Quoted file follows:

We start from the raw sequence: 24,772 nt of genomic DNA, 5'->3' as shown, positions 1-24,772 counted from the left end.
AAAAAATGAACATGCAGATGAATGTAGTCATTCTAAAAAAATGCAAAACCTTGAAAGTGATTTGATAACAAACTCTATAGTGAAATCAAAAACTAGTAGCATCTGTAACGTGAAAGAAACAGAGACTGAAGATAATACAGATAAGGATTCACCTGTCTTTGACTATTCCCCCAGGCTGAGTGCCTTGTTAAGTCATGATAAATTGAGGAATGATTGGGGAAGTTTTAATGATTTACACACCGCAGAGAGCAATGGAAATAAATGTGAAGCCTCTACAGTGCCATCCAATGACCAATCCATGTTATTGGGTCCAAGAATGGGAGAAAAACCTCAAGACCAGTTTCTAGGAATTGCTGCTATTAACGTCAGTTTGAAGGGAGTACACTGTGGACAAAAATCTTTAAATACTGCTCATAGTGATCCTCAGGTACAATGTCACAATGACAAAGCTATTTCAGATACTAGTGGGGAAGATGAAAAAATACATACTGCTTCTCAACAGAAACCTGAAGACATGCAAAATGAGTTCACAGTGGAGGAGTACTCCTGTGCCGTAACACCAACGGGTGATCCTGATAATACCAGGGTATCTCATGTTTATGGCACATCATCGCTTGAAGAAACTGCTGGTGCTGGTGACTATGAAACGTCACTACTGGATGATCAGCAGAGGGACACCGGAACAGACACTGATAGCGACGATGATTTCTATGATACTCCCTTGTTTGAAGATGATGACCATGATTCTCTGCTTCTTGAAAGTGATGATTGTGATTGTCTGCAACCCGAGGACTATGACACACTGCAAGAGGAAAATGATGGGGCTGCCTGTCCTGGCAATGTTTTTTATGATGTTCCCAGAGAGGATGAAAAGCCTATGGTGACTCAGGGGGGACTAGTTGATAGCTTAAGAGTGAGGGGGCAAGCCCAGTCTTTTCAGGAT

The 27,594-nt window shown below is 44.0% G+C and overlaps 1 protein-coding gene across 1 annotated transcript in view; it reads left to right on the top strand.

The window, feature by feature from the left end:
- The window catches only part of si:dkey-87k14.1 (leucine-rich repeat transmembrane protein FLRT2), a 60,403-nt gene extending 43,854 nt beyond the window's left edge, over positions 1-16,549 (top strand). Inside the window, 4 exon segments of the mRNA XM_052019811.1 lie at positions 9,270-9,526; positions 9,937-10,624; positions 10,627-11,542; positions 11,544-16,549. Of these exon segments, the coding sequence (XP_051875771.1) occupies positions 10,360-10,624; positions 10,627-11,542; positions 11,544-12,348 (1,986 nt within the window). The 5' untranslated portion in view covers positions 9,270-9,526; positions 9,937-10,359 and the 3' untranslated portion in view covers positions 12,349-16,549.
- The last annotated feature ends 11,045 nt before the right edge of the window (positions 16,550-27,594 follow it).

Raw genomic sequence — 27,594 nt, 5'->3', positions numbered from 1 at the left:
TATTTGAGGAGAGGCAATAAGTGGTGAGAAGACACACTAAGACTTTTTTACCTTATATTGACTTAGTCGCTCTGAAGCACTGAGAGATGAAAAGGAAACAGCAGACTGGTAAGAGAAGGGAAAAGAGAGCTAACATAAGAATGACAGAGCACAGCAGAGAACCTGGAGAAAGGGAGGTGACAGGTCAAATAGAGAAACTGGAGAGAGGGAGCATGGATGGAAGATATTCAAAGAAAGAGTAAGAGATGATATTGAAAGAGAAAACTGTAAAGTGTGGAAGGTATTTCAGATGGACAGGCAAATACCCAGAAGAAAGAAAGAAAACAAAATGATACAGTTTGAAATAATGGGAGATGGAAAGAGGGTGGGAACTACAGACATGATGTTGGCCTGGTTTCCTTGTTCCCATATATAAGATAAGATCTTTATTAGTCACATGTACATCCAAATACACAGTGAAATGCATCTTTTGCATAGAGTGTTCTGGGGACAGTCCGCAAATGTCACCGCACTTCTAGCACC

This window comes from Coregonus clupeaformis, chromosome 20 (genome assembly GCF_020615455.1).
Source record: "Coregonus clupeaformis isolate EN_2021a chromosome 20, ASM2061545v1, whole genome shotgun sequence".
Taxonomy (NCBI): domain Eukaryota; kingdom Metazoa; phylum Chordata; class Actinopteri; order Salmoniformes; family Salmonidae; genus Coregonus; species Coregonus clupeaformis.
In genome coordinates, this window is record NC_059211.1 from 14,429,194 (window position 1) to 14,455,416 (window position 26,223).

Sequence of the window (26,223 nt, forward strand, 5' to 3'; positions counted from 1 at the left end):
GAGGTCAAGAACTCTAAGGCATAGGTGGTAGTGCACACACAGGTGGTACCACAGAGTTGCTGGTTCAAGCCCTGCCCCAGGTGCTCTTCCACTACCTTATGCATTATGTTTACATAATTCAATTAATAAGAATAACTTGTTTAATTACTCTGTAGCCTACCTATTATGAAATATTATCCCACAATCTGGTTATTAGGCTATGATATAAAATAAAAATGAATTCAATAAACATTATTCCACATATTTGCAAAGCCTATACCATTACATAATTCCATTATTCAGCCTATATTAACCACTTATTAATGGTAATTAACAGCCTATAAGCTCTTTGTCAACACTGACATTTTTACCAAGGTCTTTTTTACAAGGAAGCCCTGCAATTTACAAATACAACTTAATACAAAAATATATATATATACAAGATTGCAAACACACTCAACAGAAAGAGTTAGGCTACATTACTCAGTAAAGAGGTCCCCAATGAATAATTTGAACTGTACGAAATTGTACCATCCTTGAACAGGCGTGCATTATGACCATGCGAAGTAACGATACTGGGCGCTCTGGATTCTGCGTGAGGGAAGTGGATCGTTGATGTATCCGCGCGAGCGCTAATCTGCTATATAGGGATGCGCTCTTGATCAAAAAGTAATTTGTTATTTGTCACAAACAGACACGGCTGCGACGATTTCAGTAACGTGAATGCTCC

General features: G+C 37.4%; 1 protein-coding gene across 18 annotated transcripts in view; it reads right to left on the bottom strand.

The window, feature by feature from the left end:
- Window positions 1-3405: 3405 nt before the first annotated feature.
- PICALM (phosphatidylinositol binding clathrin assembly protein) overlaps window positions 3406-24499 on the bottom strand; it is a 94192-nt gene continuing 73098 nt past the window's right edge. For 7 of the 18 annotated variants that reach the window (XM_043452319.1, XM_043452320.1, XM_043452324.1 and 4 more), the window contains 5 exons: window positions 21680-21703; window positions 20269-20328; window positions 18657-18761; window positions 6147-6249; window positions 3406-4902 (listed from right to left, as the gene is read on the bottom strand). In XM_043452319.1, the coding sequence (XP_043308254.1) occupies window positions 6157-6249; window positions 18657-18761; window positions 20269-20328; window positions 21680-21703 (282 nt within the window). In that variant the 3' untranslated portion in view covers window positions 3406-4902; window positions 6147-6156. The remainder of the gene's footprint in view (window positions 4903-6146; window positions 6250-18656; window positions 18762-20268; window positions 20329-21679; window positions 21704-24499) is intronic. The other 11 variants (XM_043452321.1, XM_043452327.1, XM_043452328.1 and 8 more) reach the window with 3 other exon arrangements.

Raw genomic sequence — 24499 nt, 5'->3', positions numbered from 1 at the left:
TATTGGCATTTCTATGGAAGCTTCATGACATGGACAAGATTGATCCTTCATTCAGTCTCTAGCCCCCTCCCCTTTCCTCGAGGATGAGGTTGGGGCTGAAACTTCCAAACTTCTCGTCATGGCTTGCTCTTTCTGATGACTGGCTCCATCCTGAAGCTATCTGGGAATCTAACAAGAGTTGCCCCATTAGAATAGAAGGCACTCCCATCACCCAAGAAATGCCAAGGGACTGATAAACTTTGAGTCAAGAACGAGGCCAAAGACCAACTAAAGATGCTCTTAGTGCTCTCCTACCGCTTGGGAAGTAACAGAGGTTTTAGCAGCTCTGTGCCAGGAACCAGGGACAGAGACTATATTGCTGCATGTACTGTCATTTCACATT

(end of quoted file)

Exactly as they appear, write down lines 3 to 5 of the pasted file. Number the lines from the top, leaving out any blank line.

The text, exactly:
The 27,594-nt window shown below is 44.0% G+C and overlaps 1 protein-coding gene across 1 annotated transcript in view; it reads left to right on the top strand.

The window, feature by feature from the left end:
- The window catches only part of si:dkey-87k14.1 (leucine-rich repeat transmembrane protein FLRT2), a 60,403-nt gene extending 43,854 nt beyond the window's left edge, over positions 1-16,549 (top strand). Inside the window, 4 exon segments of the mRNA XM_052019811.1 lie at positions 9,270-9,526; positions 9,937-10,624; positions 10,627-11,542; positions 11,544-16,549. Of these exon segments, the coding sequence (XP_051875771.1) occupies positions 10,360-10,624; positions 10,627-11,542; positions 11,544-12,348 (1,986 nt within the window). The 5' untranslated portion in view covers positions 9,270-9,526; positions 9,937-10,359 and the 3' untranslated portion in view covers positions 12,349-16,549.